If you’ve been following the news closely for past few months, you would’ve noted that there is massive concern over the ability of VA centers (hospitals for veterans). The head honcho of the entire enterprise has been replaced and the President himself has commented on the need to really shape up these health care facilities. There are stories of servicemen laying on cots with no sheets, in their own waste sometimes because no one has come to check on them and they cannot help themselves due to some condition they have. Up until today, I had been casually following these horror stories assuming that the problem was just short-staffing. I had hoped that neglect and indifference and incompetence did not come into play. I read this story today
For those of you who are understandably naive about veteran’s hospitals and, really, regular hospitals in general, I’ll shed what little light and insight I can give. I do not have a vast array of knowledge on veteran’s administration hospitals, but I did do a bit of work at the one in Philly and its linked to the Study I work in at the Hospital of the University of Pennsylvania.
The Virginia Veteran’s Hospital is known to be one of the premier places to go if you are in or were in the service. It’s not the Walter Reed Center, thought to be the pinnacle of veteran care, but it has a reputation for quality care and knowledgeable doctors. I realize that nobody is perfect, and mistakes happen, even in medicine, but I’m pretty sure you’ll join with in the thought that this is completely unacceptable and I don’t understand how this could happen.
You surgically removed…the wrong one? Without going into too much gross detail about the condition of this poor man’s reproductive member, it did say that “there was a chance it could harbor cancer cells. It also was atrophied and painful.” If you cannot tell the difference between one organ that’s atrophied and one that isn’t when they’re side by side, maybe you aren’t qualified to be performing cancer-removing surgery.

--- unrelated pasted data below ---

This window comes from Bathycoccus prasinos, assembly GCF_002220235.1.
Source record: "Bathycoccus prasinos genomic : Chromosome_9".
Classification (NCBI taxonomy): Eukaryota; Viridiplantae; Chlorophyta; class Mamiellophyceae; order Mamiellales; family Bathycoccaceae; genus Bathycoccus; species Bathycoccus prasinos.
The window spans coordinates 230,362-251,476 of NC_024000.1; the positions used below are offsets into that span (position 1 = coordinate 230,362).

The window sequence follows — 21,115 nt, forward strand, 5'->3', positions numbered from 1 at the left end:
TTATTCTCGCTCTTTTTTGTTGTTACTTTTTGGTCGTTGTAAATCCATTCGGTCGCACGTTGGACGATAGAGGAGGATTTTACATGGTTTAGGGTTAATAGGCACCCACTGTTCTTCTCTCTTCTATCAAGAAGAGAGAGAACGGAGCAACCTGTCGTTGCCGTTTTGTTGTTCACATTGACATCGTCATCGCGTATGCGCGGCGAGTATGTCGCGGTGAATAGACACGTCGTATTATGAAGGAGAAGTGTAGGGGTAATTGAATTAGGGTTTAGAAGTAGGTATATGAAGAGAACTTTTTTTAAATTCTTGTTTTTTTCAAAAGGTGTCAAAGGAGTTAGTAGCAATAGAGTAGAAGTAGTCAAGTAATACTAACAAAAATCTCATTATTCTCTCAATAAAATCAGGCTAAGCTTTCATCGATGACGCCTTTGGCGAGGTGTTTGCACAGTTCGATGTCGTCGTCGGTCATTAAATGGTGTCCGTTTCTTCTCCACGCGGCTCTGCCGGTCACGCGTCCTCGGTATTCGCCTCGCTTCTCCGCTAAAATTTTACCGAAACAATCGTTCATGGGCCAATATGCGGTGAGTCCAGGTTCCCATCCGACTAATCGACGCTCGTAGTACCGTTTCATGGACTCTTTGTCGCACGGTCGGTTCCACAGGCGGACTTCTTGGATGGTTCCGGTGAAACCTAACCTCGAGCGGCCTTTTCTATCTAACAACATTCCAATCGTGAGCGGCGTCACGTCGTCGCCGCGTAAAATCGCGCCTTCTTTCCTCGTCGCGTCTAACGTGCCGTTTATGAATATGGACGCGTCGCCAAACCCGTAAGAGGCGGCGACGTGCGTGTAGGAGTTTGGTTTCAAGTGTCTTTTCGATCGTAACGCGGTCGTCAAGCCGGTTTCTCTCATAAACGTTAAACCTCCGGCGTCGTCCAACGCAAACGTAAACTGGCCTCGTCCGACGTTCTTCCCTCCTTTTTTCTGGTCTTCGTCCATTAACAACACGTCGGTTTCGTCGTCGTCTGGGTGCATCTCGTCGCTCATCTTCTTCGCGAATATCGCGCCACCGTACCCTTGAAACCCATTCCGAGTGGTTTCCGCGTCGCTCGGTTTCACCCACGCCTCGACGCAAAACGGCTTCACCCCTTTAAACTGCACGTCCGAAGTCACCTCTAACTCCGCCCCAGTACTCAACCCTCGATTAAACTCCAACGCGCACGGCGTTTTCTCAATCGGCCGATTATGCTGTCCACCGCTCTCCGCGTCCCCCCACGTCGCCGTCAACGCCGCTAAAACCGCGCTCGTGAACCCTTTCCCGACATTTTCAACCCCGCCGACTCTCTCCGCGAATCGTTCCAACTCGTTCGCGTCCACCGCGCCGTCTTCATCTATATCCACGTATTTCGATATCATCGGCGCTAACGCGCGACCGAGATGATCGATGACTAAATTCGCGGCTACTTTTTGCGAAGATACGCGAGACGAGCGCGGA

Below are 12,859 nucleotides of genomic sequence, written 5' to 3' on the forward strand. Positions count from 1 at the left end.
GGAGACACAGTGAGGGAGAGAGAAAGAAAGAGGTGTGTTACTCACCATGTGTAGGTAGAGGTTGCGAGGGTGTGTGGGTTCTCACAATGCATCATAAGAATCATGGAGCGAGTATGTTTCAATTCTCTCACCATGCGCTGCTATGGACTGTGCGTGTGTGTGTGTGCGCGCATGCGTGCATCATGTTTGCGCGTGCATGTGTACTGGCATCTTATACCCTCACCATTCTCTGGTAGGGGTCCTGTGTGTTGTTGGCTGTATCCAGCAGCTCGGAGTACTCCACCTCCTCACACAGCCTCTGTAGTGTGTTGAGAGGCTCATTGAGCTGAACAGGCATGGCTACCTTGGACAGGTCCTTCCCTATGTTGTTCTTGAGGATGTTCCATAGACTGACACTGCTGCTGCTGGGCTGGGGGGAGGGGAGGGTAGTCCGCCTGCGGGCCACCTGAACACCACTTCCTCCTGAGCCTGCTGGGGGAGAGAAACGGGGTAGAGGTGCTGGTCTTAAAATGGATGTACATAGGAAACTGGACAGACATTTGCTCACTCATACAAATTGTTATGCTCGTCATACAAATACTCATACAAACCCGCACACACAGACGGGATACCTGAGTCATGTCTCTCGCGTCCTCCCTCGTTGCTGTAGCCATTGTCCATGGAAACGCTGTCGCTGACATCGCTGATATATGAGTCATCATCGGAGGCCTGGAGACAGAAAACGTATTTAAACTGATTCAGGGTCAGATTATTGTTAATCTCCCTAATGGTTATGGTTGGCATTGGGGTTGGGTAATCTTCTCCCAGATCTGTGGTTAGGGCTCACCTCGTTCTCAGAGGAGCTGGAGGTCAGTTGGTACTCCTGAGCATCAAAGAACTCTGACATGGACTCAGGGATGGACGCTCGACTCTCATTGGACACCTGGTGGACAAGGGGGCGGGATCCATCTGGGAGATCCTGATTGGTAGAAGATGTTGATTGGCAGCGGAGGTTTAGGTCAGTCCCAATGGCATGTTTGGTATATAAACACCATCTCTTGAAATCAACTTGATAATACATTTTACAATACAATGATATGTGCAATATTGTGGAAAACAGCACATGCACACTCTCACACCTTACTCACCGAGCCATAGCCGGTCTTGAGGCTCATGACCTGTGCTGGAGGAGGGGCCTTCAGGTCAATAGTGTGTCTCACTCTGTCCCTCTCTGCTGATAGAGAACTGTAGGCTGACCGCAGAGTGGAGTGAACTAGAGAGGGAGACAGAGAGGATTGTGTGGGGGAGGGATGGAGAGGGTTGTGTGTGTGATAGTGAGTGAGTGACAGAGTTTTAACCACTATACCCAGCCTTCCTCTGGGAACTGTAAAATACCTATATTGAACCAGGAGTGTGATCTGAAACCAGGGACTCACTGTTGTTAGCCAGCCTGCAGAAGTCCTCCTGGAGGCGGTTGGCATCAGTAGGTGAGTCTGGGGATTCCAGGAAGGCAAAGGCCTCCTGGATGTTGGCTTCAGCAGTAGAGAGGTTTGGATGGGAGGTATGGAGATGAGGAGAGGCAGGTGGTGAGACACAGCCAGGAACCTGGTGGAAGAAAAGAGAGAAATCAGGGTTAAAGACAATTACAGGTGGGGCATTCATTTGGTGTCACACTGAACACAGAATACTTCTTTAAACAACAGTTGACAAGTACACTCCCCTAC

I’m shocked to read a story like this, and while I am aware that surgical mistakes happen, doctors cut places they shouldn’t, they don’t get everything out they should, and things can go wrong, it would be my hope that the people who are in the service are afforded the best care. This isn’t going to turn into a post about wars in Iraq or Afghanistan, or whether they’re just doing their job or liberating people from dictators and oppression, so don’t bother writing comments about that. I simply think that–regardless of where our military goes–the men and women who serve in it are entitled to medical care which is at least on par with what civilians get, if not better. Currently, no one seems to have anything good to say about the military hospitals and this a time when if something is going right, they should be pointing it out and shouting from the rooftops, “LOOK LOOK, WE’RE DOING IT RIGHT OVER HERE!” But story after story comes out about poorly managed medical facilities and patients either mistreated or neglected. This particular article is one of the more depressing I have come into contact with, but the sad state of affairs is that this doesn’t appear to be the exception to the rule anymore.
Time Magazine also published an article on the state of veteran’s medical centers here:
I hope the media attention this is getting is enough to wake people up. The problems mentioned in these articles are unacceptable for any care facility, much less facilities for our military men and women.